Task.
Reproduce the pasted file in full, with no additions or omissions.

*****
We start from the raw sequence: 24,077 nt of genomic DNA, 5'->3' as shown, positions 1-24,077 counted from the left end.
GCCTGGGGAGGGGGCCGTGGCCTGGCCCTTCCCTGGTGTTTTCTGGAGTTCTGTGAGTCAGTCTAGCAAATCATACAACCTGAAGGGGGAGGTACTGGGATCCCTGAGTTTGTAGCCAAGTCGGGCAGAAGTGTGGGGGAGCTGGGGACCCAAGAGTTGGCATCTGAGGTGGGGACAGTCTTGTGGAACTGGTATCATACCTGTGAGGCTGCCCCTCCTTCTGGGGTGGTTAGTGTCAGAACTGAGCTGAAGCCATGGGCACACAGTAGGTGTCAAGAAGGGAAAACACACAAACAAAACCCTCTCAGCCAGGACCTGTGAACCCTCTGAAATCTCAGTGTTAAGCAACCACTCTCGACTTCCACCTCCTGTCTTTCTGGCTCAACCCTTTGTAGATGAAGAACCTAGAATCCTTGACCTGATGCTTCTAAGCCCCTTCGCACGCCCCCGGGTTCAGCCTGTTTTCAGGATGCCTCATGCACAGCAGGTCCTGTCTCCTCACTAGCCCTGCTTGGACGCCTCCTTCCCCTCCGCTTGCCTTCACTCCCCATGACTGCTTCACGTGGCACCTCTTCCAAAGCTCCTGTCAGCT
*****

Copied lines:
We start from the raw sequence: 24,077 nt of genomic DNA, 5'->3' as shown, positions 1-24,077 counted from the left end.
GCCTGGGGAGGGGGCCGTGGCCTGGCCCTTCCCTGGTGTTTTCTGGAGTTCTGTGAGTCAGTCTAGCAAATCATACAACCTGAAGGGGGAGGTACTGGGATCCCTGAGTTTGTAGCCAAGTCGGGCAGAAGTGTGGGGGAGCTGGGGACCCAAGAGTTGGCATCTGAGGTGGGGACAGTCTTGTGGAACTGGTATCATACCTGTGAGGCTGCCCCTCCTTCTGGGGTGGTTAGTGTCAGAACTGAGCTGAAGCCATGGGCACACAGTAGGTGTCAAGAAGGGAAAACACACAAACAAAACCCTCTCAGCCAGGACCTGTGAACCCTCTGAAATCTCAGTGTTAAGCAACCACTCTCGACTTCCACCTCCTGTCTTTCTGGCTCAACCCTTTGTAGATGAAGAACCTAGAATCCTTGACCTGATGCTTCTAAGCCCCTTCGCACGCCCCCGGGTTCAGCCTGTTTTCAGGATGCCTCATGCACAGCAGGTCCTGTCTCCTCACTAGCCCTGCTTGGACGCCTCCTTCCCCTCCGCTTGCCTTCACTCCCCATGACTGCTTCACGTGGCACCTCTTCCAAAGCTCCTGTCAGCT